Our Responsibility to Nature

Week 28 (N): nature

As the tired adage of naturalists and hippies goes, the Earth is important. For one, it’s the only planet we’ve got that’s habitable in any practical sense of the word. While I’ve been annoyed by this somewhat overused refrain since college, I can still see the truth in it. Jacqueline Basham‘s art, particularly the one that admonishes us to “live gently upon this Earth”, reiterates this excellent point.

Part of my flavor of paganism is the belief that the Earth is important. It’s not called a nature-based religion for nothing: nature is sacred. Part of it is because the Earth is where we live, but I think it’s more than having a simple respect for one’s house. Go outside and look around. Most of the time, staring at trees or walking barefoot in the grass, causes deep, inexplicable shivers in my spine. This was true even when I was a kid, before I found my Pagan path, which explains why it felt like coming home. I had finally found other people who saw nature as I did: as a deeply spiritual, magical, all-encompassing experience.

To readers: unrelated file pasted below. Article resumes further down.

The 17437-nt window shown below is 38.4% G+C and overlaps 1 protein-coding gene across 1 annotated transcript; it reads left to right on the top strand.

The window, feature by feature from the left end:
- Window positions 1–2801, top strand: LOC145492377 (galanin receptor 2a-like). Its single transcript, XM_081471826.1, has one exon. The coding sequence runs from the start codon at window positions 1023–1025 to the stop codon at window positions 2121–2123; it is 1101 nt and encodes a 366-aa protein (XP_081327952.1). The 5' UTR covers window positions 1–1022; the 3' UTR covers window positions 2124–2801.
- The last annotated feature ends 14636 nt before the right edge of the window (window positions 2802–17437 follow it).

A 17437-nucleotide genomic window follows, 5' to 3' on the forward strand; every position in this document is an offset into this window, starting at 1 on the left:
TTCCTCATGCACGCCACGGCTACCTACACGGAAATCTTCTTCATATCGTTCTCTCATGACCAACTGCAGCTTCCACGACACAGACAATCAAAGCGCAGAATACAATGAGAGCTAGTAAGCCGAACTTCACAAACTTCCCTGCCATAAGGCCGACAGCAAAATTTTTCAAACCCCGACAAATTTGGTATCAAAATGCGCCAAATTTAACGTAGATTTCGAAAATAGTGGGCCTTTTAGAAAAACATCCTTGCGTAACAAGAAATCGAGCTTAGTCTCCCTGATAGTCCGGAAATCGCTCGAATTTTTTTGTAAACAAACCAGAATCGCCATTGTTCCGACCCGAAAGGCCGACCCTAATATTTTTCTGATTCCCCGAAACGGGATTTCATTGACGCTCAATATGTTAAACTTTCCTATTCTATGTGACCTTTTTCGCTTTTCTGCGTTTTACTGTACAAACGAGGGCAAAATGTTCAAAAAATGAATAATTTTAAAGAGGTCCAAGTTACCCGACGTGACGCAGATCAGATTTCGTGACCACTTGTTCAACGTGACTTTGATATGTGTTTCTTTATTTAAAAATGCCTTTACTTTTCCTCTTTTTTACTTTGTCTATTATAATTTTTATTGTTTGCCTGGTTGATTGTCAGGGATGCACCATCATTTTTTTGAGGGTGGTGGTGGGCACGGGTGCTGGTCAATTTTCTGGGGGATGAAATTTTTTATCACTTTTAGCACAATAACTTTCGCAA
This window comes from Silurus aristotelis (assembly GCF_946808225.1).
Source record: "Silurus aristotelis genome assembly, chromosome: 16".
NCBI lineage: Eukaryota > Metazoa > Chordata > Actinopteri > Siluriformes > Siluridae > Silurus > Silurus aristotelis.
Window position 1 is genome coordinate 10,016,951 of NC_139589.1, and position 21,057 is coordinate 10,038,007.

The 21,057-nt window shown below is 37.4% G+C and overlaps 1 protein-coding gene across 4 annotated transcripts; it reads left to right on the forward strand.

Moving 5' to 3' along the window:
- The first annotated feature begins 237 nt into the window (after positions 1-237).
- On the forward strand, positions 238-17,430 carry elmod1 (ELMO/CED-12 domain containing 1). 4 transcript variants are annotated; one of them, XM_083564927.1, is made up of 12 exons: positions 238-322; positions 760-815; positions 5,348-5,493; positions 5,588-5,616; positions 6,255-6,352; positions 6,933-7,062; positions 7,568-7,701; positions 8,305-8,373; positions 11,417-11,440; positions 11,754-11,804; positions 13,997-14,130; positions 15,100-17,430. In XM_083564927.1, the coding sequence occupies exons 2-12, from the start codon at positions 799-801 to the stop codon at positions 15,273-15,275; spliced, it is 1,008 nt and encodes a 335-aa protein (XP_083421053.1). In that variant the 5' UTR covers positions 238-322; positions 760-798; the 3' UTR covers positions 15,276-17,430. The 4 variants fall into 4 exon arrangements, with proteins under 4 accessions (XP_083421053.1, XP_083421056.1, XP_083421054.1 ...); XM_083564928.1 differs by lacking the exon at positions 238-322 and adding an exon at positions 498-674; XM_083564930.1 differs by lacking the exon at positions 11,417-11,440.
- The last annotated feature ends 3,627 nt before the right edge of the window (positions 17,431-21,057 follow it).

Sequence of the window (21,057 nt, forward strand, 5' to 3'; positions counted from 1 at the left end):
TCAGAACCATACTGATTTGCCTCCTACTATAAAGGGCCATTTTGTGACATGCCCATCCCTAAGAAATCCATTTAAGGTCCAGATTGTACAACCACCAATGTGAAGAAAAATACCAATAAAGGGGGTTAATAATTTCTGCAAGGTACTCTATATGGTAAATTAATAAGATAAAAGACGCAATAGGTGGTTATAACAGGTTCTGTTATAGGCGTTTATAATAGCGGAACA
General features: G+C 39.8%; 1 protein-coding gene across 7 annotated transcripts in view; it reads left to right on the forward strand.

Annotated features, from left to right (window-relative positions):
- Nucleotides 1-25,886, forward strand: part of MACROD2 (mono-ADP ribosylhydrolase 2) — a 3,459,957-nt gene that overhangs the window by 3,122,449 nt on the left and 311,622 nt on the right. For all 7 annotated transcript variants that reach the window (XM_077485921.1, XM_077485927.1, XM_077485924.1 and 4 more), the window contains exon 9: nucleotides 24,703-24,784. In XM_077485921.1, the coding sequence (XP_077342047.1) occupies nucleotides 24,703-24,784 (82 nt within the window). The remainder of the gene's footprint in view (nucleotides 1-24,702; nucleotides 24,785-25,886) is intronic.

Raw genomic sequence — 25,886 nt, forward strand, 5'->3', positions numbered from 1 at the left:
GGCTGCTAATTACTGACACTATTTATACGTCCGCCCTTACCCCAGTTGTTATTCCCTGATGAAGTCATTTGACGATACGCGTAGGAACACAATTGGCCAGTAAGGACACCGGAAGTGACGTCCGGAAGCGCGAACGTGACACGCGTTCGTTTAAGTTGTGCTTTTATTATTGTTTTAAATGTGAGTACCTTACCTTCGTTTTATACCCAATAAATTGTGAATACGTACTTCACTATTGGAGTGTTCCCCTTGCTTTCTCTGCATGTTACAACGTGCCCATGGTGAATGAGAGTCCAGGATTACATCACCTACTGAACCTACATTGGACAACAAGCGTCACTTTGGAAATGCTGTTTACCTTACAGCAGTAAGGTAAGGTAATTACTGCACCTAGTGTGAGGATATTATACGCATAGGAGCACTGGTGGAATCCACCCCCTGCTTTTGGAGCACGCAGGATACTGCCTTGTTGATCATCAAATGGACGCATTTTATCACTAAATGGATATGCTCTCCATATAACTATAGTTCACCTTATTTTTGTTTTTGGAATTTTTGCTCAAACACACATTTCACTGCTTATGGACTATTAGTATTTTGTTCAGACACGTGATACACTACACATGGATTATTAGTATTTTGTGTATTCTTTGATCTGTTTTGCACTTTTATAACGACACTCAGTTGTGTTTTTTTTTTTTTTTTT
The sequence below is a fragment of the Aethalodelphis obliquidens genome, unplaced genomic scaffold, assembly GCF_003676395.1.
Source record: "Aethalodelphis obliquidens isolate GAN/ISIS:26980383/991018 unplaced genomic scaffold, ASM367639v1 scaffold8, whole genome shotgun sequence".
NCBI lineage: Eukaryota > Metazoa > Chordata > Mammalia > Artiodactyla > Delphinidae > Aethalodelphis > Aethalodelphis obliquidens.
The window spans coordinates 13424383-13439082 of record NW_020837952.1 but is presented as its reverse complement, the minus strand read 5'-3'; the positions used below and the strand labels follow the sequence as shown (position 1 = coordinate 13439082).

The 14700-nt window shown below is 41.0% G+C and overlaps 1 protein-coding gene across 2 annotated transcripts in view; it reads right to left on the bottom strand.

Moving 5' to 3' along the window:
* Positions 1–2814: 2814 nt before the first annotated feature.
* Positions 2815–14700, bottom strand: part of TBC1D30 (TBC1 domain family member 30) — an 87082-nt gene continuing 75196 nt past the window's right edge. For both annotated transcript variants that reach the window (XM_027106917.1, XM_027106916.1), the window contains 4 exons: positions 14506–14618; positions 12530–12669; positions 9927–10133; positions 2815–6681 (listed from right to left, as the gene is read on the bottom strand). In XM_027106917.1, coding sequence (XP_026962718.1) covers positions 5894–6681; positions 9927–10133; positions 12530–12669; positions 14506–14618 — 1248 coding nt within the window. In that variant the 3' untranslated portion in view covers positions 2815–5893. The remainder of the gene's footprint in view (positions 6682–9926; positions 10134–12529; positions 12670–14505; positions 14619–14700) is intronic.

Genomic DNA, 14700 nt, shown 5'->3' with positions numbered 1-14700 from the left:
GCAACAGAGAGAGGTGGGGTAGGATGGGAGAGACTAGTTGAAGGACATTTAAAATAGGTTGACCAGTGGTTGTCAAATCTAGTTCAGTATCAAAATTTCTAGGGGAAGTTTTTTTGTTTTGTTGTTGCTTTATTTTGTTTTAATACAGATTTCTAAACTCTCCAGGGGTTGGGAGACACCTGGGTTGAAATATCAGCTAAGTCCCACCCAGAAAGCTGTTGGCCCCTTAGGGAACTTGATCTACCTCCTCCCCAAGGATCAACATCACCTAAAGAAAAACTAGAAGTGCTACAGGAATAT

Erin Konsmo, a Native American artist who works with the Native Youth Sexual Network, did this beautiful piece that I stumbled across on Tumblr. It speaks to me, both as art and as an apt sentiment.

by Erin Konsmo

by Erin Konsmo

Book of Mirrors tackled this topic last month and expressed her irritation at the idea that Pagans are responsible for healing the Earth. I respectfully disagree. However, I take a broader approach: I think that, as people (rather than just as Pagans), it’s our responsibility to live responsibly and take care of what is our home. I think that practices like fracking, non-sustainable farming techniques, irresponsible manufacturing, and others are an affront to humanity. These things damage the Earth. And, as one of the species who live here, we absolutely have a duty to be respectful.

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